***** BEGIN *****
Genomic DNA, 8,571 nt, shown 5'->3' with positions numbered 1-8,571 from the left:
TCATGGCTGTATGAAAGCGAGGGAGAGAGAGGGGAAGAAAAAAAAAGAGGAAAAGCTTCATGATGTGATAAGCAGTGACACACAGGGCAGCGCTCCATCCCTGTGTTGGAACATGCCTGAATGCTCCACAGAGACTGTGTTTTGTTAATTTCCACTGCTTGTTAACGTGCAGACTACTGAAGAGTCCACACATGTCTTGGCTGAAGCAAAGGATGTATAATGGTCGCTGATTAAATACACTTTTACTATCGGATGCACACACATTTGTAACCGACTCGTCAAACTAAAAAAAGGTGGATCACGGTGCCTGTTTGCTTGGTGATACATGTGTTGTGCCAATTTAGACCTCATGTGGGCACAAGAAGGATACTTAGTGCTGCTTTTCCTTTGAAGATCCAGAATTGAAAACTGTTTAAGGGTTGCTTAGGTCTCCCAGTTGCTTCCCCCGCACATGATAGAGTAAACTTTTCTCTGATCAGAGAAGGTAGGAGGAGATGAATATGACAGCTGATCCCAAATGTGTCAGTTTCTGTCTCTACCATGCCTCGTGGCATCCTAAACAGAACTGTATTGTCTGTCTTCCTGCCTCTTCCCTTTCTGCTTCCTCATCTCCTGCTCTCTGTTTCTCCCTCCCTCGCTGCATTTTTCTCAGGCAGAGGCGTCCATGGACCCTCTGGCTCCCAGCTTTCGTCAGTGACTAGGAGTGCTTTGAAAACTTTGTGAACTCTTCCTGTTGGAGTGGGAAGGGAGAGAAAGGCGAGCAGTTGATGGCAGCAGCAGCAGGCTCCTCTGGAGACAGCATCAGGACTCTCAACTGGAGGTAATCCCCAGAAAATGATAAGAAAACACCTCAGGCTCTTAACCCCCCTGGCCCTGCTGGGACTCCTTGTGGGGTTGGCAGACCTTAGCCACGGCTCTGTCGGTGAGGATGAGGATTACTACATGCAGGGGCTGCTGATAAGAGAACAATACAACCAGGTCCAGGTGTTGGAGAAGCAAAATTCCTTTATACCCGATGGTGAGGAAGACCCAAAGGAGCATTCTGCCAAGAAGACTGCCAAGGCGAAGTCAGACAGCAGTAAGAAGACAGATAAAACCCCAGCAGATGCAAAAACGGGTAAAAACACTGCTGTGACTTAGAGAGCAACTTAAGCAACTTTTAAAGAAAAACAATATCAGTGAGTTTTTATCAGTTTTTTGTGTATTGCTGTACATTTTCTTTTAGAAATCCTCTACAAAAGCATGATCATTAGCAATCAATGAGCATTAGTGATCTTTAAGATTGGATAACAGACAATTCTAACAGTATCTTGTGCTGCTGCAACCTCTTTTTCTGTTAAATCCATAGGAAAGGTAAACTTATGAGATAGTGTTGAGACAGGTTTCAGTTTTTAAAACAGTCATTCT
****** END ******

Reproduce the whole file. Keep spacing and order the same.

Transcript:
Genomic DNA, 8,571 nt, shown 5'->3' with positions numbered 1-8,571 from the left:
TCATGGCTGTATGAAAGCGAGGGAGAGAGAGGGGAAGAAAAAAAAAGAGGAAAAGCTTCATGATGTGATAAGCAGTGACACACAGGGCAGCGCTCCATCCCTGTGTTGGAACATGCCTGAATGCTCCACAGAGACTGTGTTTTGTTAATTTCCACTGCTTGTTAACGTGCAGACTACTGAAGAGTCCACACATGTCTTGGCTGAAGCAAAGGATGTATAATGGTCGCTGATTAAATACACTTTTACTATCGGATGCACACACATTTGTAACCGACTCGTCAAACTAAAAAAAGGTGGATCACGGTGCCTGTTTGCTTGGTGATACATGTGTTGTGCCAATTTAGACCTCATGTGGGCACAAGAAGGATACTTAGTGCTGCTTTTCCTTTGAAGATCCAGAATTGAAAACTGTTTAAGGGTTGCTTAGGTCTCCCAGTTGCTTCCCCCGCACATGATAGAGTAAACTTTTCTCTGATCAGAGAAGGTAGGAGGAGATGAATATGACAGCTGATCCCAAATGTGTCAGTTTCTGTCTCTACCATGCCTCGTGGCATCCTAAACAGAACTGTATTGTCTGTCTTCCTGCCTCTTCCCTTTCTGCTTCCTCATCTCCTGCTCTCTGTTTCTCCCTCCCTCGCTGCATTTTTCTCAGGCAGAGGCGTCCATGGACCCTCTGGCTCCCAGCTTTCGTCAGTGACTAGGAGTGCTTTGAAAACTTTGTGAACTCTTCCTGTTGGAGTGGGAAGGGAGAGAAAGGCGAGCAGTTGATGGCAGCAGCAGCAGGCTCCTCTGGAGACAGCATCAGGACTCTCAACTGGAGGTAATCCCCAGAAAATGATAAGAAAACACCTCAGGCTCTTAACCCCCCTGGCCCTGCTGGGACTCCTTGTGGGGTTGGCAGACCTTAGCCACGGCTCTGTCGGTGAGGATGAGGATTACTACATGCAGGGGCTGCTGATAAGAGAACAATACAACCAGGTCCAGGTGTTGGAGAAGCAAAATTCCTTTATACCCGATGGTGAGGAAGACCCAAAGGAGCATTCTGCCAAGAAGACTGCCAAGGCGAAGTCAGACAGCAGTAAGAAGACAGATAAAACCCCAGCAGATGCAAAAACGGGTAAAAACACTGCTGTGACTTAGAGAGCAACTTAAGCAACTTTTAAAGAAAAACAATATCAGTGAGTTTTTATCAGTTTTTTGTGTATTGCTGTACATTTTCTTTTAGAAATCCTCTACAAAAGCATGATCATTAGCAATCAATGAGCATTAGTGATCTTTAAGATTGGATAACAGACAATTCTAACAGTATCTTGTGCTGCTGCAACCTCTTTTTCTGTTAAATCCATAGGAAAGGTAAACTTATGAGATAGTGTTGAGACAGGTTTCAGTTTTTAAAACAGTCATTCT